I love the holiday season and the memories from my childhood that it reminds me of. Today, I think about spending time with family, and the time I will have off from my graduate school studies. The holidays can also be hectic and stressful at times if you let them. So many nurses find this to be their most stressful time of the year. With trying to manage their career schedules, family demands, and bringing it all together can be hard on anyone.
Every day I see nurses who exhibit signs of being burned out. They may show up late, are not engaged in their work, have a poor attitude, are not team players, and are showing signs that they have lost that fire they once had for patient care shortly after graduating from nursing school. I believe all nurses at their core want the best for their patients and is the main reason they entered nursing in the first place. However, many nurses find after a few years they lose this passion for the profession and find themselves dreading every day they must go to work.
Sleep is a major issue for many nurses and health-care workers in general. We are a very go-go profession that will not stop until our body makes us. Switching back to day shift has helped me a lot on this. Here are some things I have done to help increase my quality of sleep. These principles I have learned over the past ten years are universal for sleeping at night or during the day. I have had experience with both and here is what I have learned.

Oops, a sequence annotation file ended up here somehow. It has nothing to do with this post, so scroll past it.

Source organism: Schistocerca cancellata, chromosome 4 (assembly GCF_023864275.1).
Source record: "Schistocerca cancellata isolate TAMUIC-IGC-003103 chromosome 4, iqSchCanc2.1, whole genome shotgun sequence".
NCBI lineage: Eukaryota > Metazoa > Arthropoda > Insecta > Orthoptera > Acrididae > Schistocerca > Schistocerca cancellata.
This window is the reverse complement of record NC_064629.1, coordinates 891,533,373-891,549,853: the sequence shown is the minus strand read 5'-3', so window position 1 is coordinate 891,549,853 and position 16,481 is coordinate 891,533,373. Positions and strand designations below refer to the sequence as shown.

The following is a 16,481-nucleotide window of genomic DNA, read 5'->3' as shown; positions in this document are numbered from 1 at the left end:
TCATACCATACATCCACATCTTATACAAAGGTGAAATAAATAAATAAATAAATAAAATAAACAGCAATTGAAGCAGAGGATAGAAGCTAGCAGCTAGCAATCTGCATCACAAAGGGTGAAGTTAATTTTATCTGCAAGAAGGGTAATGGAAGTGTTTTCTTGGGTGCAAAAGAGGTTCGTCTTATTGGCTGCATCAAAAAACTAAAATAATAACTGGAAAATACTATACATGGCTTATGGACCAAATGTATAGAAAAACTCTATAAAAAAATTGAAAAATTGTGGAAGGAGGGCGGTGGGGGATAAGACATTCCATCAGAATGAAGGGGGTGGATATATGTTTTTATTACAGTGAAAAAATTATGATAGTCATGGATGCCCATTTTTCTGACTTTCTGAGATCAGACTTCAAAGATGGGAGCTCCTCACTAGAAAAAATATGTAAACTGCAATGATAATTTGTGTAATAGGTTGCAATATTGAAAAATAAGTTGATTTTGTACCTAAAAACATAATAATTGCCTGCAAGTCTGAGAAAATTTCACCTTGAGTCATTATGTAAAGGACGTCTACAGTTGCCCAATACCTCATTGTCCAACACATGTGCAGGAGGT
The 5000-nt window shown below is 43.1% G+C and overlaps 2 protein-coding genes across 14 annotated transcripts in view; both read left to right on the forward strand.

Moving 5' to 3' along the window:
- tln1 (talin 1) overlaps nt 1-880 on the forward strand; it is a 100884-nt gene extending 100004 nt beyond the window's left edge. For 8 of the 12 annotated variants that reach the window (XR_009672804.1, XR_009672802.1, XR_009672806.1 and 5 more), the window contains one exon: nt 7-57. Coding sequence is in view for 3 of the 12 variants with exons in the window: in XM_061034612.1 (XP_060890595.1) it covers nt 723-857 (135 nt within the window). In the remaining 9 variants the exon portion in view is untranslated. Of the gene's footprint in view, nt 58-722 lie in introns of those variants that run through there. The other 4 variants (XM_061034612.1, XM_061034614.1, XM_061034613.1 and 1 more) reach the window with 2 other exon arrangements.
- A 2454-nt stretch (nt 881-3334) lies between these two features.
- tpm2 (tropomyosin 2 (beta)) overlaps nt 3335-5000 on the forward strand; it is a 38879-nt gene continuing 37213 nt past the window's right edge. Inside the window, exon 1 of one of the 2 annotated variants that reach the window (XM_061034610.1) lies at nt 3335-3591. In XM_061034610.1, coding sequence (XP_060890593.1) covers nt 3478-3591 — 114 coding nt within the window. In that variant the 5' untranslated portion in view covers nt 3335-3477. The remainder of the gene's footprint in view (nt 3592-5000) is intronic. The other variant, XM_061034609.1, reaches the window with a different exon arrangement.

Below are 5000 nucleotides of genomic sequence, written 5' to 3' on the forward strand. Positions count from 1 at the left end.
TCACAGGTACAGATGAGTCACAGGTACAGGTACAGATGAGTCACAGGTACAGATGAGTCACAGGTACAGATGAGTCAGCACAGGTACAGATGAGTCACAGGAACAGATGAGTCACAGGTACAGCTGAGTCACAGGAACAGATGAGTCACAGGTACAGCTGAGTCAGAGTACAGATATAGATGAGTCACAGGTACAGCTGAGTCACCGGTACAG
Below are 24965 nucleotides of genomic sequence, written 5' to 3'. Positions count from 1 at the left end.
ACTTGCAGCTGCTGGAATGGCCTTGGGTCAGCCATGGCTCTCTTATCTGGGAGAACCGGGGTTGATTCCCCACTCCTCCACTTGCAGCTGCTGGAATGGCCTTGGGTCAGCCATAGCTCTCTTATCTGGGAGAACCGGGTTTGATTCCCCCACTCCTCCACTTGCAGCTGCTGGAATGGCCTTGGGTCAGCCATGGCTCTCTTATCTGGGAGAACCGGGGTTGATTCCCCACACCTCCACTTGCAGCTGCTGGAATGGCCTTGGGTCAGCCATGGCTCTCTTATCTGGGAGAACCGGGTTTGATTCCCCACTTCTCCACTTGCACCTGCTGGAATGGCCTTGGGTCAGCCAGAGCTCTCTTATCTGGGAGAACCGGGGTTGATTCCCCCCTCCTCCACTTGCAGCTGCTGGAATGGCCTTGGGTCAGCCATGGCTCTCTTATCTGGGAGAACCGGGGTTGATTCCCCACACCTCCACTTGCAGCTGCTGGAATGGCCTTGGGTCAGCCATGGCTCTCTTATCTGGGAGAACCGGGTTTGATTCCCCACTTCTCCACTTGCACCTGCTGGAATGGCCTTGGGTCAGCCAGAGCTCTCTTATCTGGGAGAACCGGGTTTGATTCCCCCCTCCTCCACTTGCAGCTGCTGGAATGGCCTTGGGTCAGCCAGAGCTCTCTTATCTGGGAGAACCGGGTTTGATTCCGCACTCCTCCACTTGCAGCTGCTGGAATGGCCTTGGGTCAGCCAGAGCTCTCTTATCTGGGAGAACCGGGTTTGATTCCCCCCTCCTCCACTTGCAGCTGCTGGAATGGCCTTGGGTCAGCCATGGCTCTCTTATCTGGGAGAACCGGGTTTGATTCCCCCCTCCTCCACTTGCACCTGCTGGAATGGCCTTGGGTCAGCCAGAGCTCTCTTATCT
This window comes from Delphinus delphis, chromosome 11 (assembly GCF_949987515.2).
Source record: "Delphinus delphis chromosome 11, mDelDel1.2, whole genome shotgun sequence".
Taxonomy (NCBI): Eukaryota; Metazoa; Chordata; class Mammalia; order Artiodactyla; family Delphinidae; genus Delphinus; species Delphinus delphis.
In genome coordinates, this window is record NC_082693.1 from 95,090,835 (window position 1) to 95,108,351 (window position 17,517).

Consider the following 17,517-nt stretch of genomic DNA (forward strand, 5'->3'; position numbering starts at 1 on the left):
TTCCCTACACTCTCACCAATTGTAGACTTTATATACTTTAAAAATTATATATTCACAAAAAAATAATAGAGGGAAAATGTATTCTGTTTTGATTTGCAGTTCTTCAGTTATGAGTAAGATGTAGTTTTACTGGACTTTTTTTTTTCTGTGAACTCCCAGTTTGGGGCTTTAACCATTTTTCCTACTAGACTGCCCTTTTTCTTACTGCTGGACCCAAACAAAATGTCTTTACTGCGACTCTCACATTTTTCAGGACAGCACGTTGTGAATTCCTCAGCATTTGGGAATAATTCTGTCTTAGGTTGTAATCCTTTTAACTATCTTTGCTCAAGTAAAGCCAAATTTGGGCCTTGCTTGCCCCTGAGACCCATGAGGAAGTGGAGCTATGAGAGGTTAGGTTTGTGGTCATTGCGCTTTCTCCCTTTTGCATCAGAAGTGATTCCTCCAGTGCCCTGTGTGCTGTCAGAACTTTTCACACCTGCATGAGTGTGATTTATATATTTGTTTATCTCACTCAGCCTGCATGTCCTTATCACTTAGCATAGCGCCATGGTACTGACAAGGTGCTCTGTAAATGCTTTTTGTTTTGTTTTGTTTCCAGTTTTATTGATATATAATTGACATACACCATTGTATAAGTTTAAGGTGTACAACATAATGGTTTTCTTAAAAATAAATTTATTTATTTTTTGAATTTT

Finding a way to get to sleep at a normal time after working night-shift is often challenging for most nurses and other professionals. To fall asleep and stay asleep the night after finishing your last shift, you need to be intentional about getting back on track if this is your plan. Personally, I want to get back on track, because my wife usually wants to go to bed around 10 pm. Currently, I work four night shifts in a row during the week and leave work by 800 am. It takes me about 35 to 45 minutes to get home in the morning. A longer drive than most nurses. With the advice in this article, I can fall asleep by 10 pm on Friday night and wake up Saturday at 630 am and feel rested. Also, I sleep normally throughout the weekend until I start my first night shift on Monday night.
Being a nurse for the last ten years has been challenging on my sleep patterns at times. There are many things you can do to ensure you get to sleep quicker and stay asleep. We all want a deeper, quality sleep to feel rested when we wake up. These techniques work if you are sleeping during the day or night. So here goes!